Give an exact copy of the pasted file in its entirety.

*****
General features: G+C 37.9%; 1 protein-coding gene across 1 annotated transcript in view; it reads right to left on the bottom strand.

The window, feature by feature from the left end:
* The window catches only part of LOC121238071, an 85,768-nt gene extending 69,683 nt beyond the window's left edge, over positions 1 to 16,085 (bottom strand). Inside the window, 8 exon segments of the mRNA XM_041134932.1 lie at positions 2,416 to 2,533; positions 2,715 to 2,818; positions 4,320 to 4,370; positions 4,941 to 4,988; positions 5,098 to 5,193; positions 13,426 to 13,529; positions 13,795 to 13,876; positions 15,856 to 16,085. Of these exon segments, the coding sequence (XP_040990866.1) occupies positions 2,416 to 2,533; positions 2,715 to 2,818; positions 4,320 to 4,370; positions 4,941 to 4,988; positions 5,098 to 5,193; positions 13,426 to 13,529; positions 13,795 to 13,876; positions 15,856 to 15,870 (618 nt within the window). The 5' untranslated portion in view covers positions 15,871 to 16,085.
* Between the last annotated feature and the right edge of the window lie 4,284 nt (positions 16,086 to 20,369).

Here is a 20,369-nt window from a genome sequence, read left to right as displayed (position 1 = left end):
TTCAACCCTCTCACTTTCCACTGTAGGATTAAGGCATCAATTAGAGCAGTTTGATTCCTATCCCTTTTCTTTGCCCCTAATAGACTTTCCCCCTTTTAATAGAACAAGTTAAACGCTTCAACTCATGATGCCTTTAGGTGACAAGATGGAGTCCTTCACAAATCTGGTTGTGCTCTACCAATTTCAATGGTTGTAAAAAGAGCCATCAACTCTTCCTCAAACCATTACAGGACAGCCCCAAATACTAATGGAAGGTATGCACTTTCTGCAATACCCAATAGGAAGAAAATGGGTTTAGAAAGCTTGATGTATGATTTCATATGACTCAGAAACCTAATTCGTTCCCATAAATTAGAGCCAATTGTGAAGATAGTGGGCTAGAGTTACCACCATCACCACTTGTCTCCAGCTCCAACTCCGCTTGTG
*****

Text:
General features: G+C 37.9%; 1 protein-coding gene across 1 annotated transcript in view; it reads right to left on the bottom strand.

The window, feature by feature from the left end:
* The window catches only part of LOC121238071, an 85,768-nt gene extending 69,683 nt beyond the window's left edge, over positions 1 to 16,085 (bottom strand). Inside the window, 8 exon segments of the mRNA XM_041134932.1 lie at positions 2,416 to 2,533; positions 2,715 to 2,818; positions 4,320 to 4,370; positions 4,941 to 4,988; positions 5,098 to 5,193; positions 13,426 to 13,529; positions 13,795 to 13,876; positions 15,856 to 16,085. Of these exon segments, the coding sequence (XP_040990866.1) occupies positions 2,416 to 2,533; positions 2,715 to 2,818; positions 4,320 to 4,370; positions 4,941 to 4,988; positions 5,098 to 5,193; positions 13,426 to 13,529; positions 13,795 to 13,876; positions 15,856 to 15,870 (618 nt within the window). The 5' untranslated portion in view covers positions 15,871 to 16,085.
* Between the last annotated feature and the right edge of the window lie 4,284 nt (positions 16,086 to 20,369).

Here is a 20,369-nt window from a genome sequence, read left to right as displayed (position 1 = left end):
TTCAACCCTCTCACTTTCCACTGTAGGATTAAGGCATCAATTAGAGCAGTTTGATTCCTATCCCTTTTCTTTGCCCCTAATAGACTTTCCCCCTTTTAATAGAACAAGTTAAACGCTTCAACTCATGATGCCTTTAGGTGACAAGATGGAGTCCTTCACAAATCTGGTTGTGCTCTACCAATTTCAATGGTTGTAAAAAGAGCCATCAACTCTTCCTCAAACCATTACAGGACAGCCCCAAATACTAATGGAAGGTATGCACTTTCTGCAATACCCAATAGGAAGAAAATGGGTTTAGAAAGCTTGATGTATGATTTCATATGACTCAGAAACCTAATTCGTTCCCATAAATTAGAGCCAATTGTGAAGATAGTGGGCTAGAGTTACCACCATCACCACTTGTCTCCAGCTCCAACTCCGCTTGTG